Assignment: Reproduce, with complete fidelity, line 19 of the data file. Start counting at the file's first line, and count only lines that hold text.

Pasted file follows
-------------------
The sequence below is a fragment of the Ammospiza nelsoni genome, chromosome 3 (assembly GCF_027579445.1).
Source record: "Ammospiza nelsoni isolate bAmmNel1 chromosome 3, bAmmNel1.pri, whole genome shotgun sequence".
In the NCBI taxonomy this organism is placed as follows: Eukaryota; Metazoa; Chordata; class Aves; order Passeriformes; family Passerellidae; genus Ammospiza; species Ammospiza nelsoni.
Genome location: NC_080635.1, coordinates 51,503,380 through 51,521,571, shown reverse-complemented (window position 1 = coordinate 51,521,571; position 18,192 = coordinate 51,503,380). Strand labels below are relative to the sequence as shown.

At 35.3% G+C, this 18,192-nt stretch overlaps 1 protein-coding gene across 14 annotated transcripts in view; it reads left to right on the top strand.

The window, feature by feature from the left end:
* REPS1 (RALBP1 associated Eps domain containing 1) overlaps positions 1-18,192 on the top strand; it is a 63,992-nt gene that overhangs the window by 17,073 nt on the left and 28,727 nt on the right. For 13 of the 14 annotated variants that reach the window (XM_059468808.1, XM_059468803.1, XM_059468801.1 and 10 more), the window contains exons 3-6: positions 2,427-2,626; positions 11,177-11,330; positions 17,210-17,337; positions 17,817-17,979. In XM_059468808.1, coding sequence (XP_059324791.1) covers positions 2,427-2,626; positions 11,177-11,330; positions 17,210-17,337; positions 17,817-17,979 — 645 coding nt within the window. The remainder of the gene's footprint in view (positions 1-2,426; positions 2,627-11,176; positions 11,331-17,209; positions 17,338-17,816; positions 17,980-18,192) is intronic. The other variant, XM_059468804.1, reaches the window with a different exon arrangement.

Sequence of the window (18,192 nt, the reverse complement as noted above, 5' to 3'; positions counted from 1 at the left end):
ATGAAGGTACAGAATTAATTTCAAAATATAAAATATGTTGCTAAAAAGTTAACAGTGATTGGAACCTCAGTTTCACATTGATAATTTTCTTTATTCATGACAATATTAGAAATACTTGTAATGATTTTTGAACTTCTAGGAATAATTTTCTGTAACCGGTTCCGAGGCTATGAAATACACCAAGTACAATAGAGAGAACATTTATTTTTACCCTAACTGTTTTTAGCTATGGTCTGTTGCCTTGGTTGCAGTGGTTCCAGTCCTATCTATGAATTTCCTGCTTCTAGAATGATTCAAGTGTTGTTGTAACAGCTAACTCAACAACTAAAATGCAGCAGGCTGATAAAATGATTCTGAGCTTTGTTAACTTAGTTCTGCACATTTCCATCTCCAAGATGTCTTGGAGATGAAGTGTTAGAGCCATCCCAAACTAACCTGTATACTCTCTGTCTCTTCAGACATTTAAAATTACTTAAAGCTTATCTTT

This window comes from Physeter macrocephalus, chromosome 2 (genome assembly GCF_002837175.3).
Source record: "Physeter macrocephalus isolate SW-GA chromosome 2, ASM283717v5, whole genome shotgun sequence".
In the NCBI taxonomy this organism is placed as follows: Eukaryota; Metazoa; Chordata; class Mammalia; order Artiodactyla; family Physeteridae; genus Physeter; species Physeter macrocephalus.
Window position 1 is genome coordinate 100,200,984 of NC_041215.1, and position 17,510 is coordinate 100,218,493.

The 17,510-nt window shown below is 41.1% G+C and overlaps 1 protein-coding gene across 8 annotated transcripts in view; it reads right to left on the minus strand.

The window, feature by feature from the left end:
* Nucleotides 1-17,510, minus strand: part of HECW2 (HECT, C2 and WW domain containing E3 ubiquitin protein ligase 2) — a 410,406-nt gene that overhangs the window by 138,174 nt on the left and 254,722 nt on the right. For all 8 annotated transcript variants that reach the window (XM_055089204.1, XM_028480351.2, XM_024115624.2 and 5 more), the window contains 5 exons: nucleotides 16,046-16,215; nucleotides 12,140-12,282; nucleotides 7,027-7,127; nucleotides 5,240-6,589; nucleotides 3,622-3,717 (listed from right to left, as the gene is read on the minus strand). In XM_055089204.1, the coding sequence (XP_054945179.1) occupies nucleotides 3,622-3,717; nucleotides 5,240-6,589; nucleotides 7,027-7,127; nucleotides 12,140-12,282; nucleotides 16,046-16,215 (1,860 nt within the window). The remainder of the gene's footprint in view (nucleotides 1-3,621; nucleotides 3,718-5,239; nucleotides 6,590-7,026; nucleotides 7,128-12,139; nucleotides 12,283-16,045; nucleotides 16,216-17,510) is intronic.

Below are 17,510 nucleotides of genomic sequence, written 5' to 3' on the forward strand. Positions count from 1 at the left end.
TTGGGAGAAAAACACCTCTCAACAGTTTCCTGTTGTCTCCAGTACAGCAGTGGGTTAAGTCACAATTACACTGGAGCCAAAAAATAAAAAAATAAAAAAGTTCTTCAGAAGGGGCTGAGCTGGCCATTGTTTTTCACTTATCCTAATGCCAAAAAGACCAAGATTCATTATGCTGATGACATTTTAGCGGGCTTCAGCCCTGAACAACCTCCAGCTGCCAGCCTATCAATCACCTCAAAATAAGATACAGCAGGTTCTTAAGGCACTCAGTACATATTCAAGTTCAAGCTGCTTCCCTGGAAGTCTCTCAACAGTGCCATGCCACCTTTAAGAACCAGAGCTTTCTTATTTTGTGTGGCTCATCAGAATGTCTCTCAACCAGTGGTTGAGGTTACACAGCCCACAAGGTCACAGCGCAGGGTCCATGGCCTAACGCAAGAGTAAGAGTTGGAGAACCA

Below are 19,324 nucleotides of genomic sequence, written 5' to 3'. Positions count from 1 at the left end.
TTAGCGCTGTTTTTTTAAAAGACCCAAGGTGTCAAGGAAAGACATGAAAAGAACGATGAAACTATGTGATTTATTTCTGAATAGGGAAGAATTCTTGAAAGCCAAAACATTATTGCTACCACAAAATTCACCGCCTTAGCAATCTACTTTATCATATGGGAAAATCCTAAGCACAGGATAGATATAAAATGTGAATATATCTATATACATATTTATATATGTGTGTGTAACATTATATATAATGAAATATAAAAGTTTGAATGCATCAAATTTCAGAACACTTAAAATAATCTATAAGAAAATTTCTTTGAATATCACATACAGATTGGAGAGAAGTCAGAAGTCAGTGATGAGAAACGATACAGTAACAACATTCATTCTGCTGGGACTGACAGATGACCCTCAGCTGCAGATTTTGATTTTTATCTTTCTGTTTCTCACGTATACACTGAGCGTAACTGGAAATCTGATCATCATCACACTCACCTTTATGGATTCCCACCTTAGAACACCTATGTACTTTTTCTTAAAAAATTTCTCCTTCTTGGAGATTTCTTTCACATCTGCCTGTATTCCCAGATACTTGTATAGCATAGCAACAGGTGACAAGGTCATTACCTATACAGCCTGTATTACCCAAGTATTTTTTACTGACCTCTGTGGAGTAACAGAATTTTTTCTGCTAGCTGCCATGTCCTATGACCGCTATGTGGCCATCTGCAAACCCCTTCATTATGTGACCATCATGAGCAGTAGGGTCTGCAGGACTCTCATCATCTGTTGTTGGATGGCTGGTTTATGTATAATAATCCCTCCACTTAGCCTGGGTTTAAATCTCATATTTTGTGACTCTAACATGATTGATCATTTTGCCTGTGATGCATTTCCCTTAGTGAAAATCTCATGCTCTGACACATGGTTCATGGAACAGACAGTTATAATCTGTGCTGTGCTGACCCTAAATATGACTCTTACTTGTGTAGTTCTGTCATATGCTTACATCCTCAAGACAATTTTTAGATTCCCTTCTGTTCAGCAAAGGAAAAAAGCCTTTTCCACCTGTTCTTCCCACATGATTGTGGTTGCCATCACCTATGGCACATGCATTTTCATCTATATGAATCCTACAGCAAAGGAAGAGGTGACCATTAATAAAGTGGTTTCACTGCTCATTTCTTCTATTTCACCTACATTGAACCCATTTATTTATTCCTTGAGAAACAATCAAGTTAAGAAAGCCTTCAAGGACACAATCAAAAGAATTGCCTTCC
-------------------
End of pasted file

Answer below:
Below are 19,324 nucleotides of genomic sequence, written 5' to 3'. Positions count from 1 at the left end.